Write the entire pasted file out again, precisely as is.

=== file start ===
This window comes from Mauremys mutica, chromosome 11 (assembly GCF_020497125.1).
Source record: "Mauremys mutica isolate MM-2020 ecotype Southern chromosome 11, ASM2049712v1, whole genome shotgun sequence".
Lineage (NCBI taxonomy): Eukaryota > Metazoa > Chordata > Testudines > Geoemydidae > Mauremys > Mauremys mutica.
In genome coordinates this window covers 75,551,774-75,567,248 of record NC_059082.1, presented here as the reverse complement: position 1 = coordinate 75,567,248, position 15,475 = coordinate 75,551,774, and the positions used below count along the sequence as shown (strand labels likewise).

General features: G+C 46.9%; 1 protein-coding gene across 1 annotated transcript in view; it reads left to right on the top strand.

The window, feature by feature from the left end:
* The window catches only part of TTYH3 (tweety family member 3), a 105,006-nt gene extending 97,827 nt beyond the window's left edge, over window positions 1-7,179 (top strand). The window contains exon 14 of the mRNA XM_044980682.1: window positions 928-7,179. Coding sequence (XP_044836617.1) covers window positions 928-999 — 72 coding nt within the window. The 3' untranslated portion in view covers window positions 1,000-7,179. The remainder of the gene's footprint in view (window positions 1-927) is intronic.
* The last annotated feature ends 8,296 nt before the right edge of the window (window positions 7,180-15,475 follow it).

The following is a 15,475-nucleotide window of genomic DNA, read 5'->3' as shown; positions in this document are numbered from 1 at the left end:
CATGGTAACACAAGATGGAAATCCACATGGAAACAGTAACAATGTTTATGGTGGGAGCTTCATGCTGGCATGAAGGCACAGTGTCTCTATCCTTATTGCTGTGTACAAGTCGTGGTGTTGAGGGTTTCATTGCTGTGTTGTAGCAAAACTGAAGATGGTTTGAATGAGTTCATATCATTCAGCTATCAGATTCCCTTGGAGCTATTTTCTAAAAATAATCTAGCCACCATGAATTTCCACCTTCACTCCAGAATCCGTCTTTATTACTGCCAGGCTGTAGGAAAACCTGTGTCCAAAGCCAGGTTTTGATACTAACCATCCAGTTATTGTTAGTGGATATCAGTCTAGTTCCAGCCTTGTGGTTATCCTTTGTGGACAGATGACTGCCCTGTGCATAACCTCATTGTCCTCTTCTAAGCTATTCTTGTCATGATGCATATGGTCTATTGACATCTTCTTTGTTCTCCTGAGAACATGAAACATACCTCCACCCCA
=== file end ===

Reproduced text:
This window comes from Mauremys mutica, chromosome 11 (assembly GCF_020497125.1).
Source record: "Mauremys mutica isolate MM-2020 ecotype Southern chromosome 11, ASM2049712v1, whole genome shotgun sequence".
Lineage (NCBI taxonomy): Eukaryota > Metazoa > Chordata > Testudines > Geoemydidae > Mauremys > Mauremys mutica.
In genome coordinates this window covers 75,551,774-75,567,248 of record NC_059082.1, presented here as the reverse complement: position 1 = coordinate 75,567,248, position 15,475 = coordinate 75,551,774, and the positions used below count along the sequence as shown (strand labels likewise).

General features: G+C 46.9%; 1 protein-coding gene across 1 annotated transcript in view; it reads left to right on the top strand.

The window, feature by feature from the left end:
* The window catches only part of TTYH3 (tweety family member 3), a 105,006-nt gene extending 97,827 nt beyond the window's left edge, over window positions 1-7,179 (top strand). The window contains exon 14 of the mRNA XM_044980682.1: window positions 928-7,179. Coding sequence (XP_044836617.1) covers window positions 928-999 — 72 coding nt within the window. The 3' untranslated portion in view covers window positions 1,000-7,179. The remainder of the gene's footprint in view (window positions 1-927) is intronic.
* The last annotated feature ends 8,296 nt before the right edge of the window (window positions 7,180-15,475 follow it).

The following is a 15,475-nucleotide window of genomic DNA, read 5'->3' as shown; positions in this document are numbered from 1 at the left end:
CATGGTAACACAAGATGGAAATCCACATGGAAACAGTAACAATGTTTATGGTGGGAGCTTCATGCTGGCATGAAGGCACAGTGTCTCTATCCTTATTGCTGTGTACAAGTCGTGGTGTTGAGGGTTTCATTGCTGTGTTGTAGCAAAACTGAAGATGGTTTGAATGAGTTCATATCATTCAGCTATCAGATTCCCTTGGAGCTATTTTCTAAAAATAATCTAGCCACCATGAATTTCCACCTTCACTCCAGAATCCGTCTTTATTACTGCCAGGCTGTAGGAAAACCTGTGTCCAAAGCCAGGTTTTGATACTAACCATCCAGTTATTGTTAGTGGATATCAGTCTAGTTCCAGCCTTGTGGTTATCCTTTGTGGACAGATGACTGCCCTGTGCATAACCTCATTGTCCTCTTCTAAGCTATTCTTGTCATGATGCATATGGTCTATTGACATCTTCTTTGTTCTCCTGAGAACATGAAACATACCTCCACCCCA